Medium density fiberboard (MDF)
A type of Fiberboard. common name for an engineered wood product made from mixture of fine wood fibers and resin bonded together then compressed into panels with smooth, flat surfaces at high temperature and pressure. Medium density fiberboard (MDF) panels are constructed from 82% wood fiber, 9% urea-formaldehyde resin and 1% paraffin wax. The density of the board, typically between 500-1000 kg/m3, is dependent on the type of fiber (softwood or hardwood) that is used. MDF boards are available in large sheets (4' x 8') in a variety of thicknesses, such as 3/8", 1/2", 5/8", 3/4" and 1". In recent years, manufacturers have started using greener materials, such as non-toxic binders, and non-wood fibers (straw and bamboo). Variations, lightweight (L-MDF) and ultralightweight (U-MDF), use less quantities of resin, resulting in lower weights, but also less strength.
Synonyms and Related Terms
Medium-density fiberboard; MDF
Brand names: Medex®; Medite®; Medite II®
- Exhibit - case construction, mountmaking
Health risks associated with elevated concentration of volatile organic compounds (VOCs): respiratory irritation, irritability, inability to concentrate, and sleepiness. Health risks associated with exposure to formaldehyde gas: eye and respiratory irritation, respiratory difficulty .
Dust and chemicals released when worked.
Any wood product may release VOCs (volatile organic compounds) such as aldehydes, terpenes, and acids (Baumann et al. 2000). The types and quantities of VOCs released depends on wood species, as well as the presence of coatings. Generally, the most VOCs are released when the product is new. Barrier layers (i.e. coatings) can be applied to limit the release of VOCs.
Links to Oddy Test results posted on AIC Wiki Materials Database Pages for individual materials below
° Newmarket MDF Tested in 2006 with and without polyurethane coating
Physical and Chemical Properties
|Property||Standard MDF||Lightweight MDF||Ultralightweight MDF|
3/4" x 4' x 8' sheet
|90 lbs||76 lbs||64 lbs|
|337 lbs||247 lbs||180 lbs|
Dust and chemicals released when worked. MDF has lower tear out (smoother edge when sawed) than particle board. MDF boards are uniform, dense smooth and free from knots or grain patterns. They are also consistent in strength and size. When machined with high quality tools (carbide, ceramic or diamond), they rarely chip-out or fuzz. They may be glued, doweled, painted or laminated and are dimensionally stable. Low-grade MDF may swell and break when saturated with water. Unsealed MDF may warp or expand in humid environments.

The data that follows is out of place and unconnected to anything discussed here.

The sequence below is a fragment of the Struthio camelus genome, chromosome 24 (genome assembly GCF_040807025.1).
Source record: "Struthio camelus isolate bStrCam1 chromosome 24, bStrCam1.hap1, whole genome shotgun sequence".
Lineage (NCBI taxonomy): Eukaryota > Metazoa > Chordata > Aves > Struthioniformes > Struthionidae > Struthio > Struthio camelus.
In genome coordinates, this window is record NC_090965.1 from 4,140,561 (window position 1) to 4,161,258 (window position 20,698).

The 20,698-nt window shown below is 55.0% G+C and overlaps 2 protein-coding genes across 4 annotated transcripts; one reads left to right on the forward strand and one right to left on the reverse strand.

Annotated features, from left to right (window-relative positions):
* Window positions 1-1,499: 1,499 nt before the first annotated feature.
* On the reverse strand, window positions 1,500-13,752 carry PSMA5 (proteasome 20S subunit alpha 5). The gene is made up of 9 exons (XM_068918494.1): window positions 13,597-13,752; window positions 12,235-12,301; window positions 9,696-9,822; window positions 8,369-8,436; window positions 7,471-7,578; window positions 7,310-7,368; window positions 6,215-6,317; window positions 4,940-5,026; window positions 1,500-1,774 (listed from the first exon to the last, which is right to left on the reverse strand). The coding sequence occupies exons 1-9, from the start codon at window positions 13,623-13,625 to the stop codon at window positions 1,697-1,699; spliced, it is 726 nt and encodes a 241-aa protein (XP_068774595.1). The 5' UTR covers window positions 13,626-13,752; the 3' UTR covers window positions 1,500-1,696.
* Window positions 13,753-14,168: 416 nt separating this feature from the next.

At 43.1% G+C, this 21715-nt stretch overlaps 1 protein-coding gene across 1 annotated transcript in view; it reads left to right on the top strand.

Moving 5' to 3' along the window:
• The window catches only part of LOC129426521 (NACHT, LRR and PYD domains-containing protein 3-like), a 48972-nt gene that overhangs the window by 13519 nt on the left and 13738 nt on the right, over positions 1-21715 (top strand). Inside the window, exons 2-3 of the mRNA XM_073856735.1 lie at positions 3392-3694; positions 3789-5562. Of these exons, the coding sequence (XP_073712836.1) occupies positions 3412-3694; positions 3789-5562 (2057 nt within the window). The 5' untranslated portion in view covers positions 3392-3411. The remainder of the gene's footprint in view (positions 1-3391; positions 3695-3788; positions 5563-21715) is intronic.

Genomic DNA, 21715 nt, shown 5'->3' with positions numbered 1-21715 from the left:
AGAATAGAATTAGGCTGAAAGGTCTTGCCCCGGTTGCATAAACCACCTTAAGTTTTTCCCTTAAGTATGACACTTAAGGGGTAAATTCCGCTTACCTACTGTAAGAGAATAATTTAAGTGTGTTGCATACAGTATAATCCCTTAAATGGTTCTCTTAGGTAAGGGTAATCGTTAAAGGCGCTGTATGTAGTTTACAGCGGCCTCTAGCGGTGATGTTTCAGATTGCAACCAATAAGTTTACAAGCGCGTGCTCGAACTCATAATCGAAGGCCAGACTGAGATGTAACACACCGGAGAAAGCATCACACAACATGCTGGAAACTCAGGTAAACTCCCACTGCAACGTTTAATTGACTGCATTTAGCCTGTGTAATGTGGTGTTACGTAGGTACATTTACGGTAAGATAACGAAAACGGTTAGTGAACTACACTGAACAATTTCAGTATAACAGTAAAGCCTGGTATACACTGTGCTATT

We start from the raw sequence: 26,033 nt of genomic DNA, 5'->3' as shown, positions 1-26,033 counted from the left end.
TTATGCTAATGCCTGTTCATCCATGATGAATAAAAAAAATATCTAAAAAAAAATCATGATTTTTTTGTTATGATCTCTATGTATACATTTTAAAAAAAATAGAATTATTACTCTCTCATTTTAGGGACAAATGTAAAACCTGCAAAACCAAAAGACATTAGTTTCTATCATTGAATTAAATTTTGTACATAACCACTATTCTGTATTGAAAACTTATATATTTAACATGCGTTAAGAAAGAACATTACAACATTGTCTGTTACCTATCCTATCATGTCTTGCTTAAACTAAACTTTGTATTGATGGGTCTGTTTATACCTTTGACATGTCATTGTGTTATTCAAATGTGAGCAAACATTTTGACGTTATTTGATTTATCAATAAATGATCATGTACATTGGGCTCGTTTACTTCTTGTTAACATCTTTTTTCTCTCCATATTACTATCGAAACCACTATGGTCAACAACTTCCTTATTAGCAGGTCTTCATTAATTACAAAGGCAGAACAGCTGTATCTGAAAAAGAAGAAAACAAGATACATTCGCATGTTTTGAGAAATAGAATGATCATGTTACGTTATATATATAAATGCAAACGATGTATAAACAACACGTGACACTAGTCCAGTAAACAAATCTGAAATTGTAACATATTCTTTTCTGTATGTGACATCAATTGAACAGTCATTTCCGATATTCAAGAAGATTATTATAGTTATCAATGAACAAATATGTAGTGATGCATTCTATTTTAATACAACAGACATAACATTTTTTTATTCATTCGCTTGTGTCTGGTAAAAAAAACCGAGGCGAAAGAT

Forms and Sizes
The standard size for fiberboards is 4 x 8 feet.
Resources and Citations
- Exhibit Guidelines Technical Notes: Using Composite Panels in Exhibit Case Construction
- Melissa G.D. Baumann, Linda F. Lorenz, Stuart A. Batterman, and Guo-Zheng Zhang, “Aldehyde Emissions from Particleboard and Medium Density Fiberboard Products,” Forest Products Journal 50 (9): 75–82, 2000.
- Charles Goodwin, contributed information
- Illinois Department of Public Health, “Formaldehyde,” Environmental Health Fact Sheet, http://www.idph.state.il.us/envhealth/factsheets/formaldehyde.htm (Accessed 25 Sep. 2020).
- Kevin Ann Reinhart, “What Is the Difference Between Particle Board and Medium Density Fiberboard?” SFGate, https://homeguides.sfgate.com/difference-between-particle-board-medium-density-fiberboard-99189.html, (accessed 25 Sep. 2020), 2018.
- Megan Salas, contributed information, MWG group, 2020.
- Wikipedia: https://en.wikipedia.org/wiki/Medium-density_fibreboard
- Wood Magazine: https://www.woodmagazine.com/materials-guide/lumber/medium-density-fiberboard